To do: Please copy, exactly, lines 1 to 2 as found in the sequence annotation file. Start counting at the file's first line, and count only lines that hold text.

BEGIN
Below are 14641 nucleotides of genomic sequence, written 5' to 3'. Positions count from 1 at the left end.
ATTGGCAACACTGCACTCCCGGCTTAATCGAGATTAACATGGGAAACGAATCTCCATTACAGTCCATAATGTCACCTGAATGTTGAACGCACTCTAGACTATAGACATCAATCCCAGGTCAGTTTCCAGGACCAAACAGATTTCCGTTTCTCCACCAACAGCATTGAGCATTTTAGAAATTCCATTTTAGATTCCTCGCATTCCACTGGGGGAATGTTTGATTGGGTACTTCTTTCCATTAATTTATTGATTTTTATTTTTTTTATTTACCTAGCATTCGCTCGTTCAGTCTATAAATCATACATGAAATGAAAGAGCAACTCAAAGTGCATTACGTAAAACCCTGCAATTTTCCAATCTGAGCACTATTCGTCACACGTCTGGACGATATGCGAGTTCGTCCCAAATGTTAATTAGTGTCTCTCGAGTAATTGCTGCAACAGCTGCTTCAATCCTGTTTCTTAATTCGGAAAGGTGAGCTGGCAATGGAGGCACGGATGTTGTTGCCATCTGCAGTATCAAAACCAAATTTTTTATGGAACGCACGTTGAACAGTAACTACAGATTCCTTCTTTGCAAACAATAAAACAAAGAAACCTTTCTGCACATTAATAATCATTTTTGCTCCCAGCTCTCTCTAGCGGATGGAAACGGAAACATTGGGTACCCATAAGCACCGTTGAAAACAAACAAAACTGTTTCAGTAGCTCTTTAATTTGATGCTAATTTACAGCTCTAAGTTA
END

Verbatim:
Below are 14641 nucleotides of genomic sequence, written 5' to 3'. Positions count from 1 at the left end.
ATTGGCAACACTGCACTCCCGGCTTAATCGAGATTAACATGGGAAACGAATCTCCATTACAGTCCATAATGTCACCTGAATGTTGAACGCACTCTAGACTATAGACATCAATCCCAGGTCAGTTTCCAGGACCAAACAGATTTCCGTTTCTCCACCAACAGCATTGAGCATTTTAGAAATTCCATTTTAGATTCCTCGCATTCCACTGGGGGAATGTTTGATTGGGTACTTCTTTCCATTAATTTATTGATTTTTATTTTTTTTATTTACCTAGCATTCGCTCGTTCAGTCTATAAATCATACATGAAATGAAAGAGCAACTCAAAGTGCATTACGTAAAACCCTGCAATTTTCCAATCTGAGCACTATTCGTCACACGTCTGGACGATATGCGAGTTCGTCCCAAATGTTAATTAGTGTCTCTCGAGTAATTGCTGCAACAGCTGCTTCAATCCTGTTTCTTAATTCGGAAAGGTGAGCTGGCAATGGAGGCACGGATGTTGTTGCCATCTGCAGTATCAAAACCAAATTTTTTATGGAACGCACGTTGAACAGTAACTACAGATTCCTTCTTTGCAAACAATAAAACAAAGAAACCTTTCTGCACATTAATAATCATTTTTGCTCCCAGCTCTCTCTAGCGGATGGAAACGGAAACATTGGGTACCCATAAGCACCGTTGAAAACAAACAAAACTGTTTCAGTAGCTCTTTAATTTGATGCTAATTTACAGCTCTAAGTTA